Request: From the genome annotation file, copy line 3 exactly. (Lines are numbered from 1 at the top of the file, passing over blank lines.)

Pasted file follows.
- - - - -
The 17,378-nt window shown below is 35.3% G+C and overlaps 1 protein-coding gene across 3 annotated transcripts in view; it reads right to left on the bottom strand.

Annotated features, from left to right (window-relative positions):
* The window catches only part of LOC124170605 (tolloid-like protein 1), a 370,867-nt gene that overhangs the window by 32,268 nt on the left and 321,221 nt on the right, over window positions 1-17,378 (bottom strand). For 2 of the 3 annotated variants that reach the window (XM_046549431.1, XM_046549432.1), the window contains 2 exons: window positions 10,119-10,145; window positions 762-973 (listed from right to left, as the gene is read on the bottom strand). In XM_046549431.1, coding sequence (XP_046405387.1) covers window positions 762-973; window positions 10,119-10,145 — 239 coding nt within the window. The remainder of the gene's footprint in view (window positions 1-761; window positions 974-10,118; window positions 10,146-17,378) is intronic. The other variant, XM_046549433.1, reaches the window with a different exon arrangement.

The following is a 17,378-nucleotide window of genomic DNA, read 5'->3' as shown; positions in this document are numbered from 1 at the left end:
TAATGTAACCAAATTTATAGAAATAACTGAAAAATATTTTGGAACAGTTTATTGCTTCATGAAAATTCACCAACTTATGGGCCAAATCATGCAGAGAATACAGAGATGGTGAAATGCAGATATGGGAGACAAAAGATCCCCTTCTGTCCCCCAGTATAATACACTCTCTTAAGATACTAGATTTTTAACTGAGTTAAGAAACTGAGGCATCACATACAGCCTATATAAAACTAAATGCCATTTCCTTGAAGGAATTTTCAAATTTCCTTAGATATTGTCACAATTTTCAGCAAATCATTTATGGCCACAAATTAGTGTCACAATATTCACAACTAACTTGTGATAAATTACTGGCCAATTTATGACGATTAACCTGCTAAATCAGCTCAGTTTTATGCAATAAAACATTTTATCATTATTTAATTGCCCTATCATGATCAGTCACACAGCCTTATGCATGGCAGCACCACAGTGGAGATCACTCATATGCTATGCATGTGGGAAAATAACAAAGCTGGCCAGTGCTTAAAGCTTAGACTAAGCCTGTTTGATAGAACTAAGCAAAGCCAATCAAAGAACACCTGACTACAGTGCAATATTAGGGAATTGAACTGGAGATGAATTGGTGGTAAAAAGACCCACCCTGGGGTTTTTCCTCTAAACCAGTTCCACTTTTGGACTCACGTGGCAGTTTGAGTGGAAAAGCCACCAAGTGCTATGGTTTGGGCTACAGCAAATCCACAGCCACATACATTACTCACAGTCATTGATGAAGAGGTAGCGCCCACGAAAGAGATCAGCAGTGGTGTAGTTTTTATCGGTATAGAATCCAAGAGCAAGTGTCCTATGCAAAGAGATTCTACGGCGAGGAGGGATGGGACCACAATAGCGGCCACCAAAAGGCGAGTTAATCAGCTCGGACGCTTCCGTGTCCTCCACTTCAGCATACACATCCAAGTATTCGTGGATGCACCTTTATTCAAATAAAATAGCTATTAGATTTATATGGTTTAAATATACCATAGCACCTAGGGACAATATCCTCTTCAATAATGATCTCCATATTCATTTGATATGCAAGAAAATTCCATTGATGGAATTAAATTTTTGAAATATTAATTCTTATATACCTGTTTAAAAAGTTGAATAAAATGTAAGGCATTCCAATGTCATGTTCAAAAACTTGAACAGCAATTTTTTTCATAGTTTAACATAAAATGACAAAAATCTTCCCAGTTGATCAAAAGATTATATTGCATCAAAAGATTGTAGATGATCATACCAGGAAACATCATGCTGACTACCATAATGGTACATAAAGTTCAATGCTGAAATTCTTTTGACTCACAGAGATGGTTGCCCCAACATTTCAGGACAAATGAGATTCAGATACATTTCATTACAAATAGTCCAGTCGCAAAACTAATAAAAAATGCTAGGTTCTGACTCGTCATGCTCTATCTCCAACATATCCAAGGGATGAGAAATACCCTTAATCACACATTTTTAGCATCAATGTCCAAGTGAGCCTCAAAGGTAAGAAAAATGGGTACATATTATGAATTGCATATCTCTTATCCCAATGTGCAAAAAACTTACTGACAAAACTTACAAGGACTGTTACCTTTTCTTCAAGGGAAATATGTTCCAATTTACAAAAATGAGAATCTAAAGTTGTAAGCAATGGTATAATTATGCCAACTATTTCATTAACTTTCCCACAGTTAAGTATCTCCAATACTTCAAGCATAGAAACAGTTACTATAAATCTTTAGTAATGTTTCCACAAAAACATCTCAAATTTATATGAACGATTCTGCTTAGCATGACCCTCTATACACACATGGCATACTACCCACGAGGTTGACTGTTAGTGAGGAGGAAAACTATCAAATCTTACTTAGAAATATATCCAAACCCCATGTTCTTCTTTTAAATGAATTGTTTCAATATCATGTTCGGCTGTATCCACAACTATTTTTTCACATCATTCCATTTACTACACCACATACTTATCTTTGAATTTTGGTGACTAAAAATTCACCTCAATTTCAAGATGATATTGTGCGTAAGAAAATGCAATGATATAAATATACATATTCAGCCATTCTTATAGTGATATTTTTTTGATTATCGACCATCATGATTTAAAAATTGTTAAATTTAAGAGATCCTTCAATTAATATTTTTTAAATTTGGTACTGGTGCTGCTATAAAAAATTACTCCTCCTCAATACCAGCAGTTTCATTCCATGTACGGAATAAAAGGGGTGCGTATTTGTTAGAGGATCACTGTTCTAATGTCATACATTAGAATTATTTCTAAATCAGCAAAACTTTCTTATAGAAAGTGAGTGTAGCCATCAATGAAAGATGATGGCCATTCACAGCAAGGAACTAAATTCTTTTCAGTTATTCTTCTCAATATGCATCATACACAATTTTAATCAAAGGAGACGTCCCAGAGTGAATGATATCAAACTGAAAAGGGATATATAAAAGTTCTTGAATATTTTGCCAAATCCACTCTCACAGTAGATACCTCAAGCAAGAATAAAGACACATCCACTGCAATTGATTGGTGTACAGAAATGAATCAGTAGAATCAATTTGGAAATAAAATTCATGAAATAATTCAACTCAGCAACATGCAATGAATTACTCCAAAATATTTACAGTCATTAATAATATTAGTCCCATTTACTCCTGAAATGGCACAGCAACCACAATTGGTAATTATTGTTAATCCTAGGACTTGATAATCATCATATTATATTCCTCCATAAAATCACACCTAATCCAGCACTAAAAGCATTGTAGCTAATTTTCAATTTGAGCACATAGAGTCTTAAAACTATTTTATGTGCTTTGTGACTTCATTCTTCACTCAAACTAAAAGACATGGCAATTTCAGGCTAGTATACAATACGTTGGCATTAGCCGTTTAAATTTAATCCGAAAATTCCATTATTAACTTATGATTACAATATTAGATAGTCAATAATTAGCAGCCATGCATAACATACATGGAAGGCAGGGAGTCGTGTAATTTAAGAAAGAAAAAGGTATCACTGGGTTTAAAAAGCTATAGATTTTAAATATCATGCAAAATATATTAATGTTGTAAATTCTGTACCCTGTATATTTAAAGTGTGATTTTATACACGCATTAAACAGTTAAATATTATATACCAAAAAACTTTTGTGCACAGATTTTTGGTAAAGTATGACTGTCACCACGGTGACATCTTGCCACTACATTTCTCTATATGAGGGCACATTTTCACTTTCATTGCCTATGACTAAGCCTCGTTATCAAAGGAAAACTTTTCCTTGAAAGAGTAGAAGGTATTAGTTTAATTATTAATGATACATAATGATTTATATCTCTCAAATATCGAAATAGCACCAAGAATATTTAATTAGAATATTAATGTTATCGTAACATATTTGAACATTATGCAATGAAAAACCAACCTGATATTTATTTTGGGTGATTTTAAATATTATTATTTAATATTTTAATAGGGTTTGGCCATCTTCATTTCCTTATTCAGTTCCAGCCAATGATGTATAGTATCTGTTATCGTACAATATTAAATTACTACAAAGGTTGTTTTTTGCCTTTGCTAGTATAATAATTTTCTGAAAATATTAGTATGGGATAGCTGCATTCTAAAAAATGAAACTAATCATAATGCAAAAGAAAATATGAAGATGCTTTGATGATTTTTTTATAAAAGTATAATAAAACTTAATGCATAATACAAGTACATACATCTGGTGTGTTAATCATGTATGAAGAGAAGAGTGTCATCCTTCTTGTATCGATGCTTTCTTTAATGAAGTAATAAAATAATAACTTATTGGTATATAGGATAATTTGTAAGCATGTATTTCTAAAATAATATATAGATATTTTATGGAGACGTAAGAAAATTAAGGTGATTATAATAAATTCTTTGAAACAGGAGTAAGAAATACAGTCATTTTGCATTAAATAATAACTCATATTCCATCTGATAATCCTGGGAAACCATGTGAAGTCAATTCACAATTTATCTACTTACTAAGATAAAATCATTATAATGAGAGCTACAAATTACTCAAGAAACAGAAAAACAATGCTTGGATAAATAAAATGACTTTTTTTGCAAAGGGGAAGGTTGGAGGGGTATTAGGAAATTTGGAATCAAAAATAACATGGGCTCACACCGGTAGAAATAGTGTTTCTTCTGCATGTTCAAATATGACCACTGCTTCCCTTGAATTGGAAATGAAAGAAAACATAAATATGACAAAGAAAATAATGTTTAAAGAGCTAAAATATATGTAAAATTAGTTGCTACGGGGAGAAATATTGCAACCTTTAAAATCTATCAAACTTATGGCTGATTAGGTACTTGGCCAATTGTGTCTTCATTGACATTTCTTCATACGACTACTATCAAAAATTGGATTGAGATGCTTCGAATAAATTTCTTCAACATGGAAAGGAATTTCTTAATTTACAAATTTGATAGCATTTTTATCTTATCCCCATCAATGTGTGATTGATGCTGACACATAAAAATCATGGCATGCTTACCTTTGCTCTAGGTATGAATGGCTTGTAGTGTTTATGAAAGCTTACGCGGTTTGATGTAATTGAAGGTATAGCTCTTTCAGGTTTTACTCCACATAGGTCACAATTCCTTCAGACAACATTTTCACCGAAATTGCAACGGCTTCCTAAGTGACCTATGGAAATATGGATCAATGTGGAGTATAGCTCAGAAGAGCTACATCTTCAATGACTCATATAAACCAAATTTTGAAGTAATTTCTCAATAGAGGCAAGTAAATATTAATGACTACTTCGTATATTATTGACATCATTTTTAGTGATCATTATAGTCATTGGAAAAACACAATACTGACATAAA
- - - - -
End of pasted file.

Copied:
* The window catches only part of LOC124170605 (tolloid-like protein 1), a 370,867-nt gene that overhangs the window by 32,268 nt on the left and 321,221 nt on the right, over window positions 1-17,378 (bottom strand). For 2 of the 3 annotated variants that reach the window (XM_046549431.1, XM_046549432.1), the window contains 2 exons: window positions 10,119-10,145; window positions 762-973 (listed from right to left, as the gene is read on the bottom strand). In XM_046549431.1, coding sequence (XP_046405387.1) covers window positions 762-973; window positions 10,119-10,145 — 239 coding nt within the window. The remainder of the gene's footprint in view (window positions 1-761; window positions 974-10,118; window positions 10,146-17,378) is intronic. The other variant, XM_046549433.1, reaches the window with a different exon arrangement.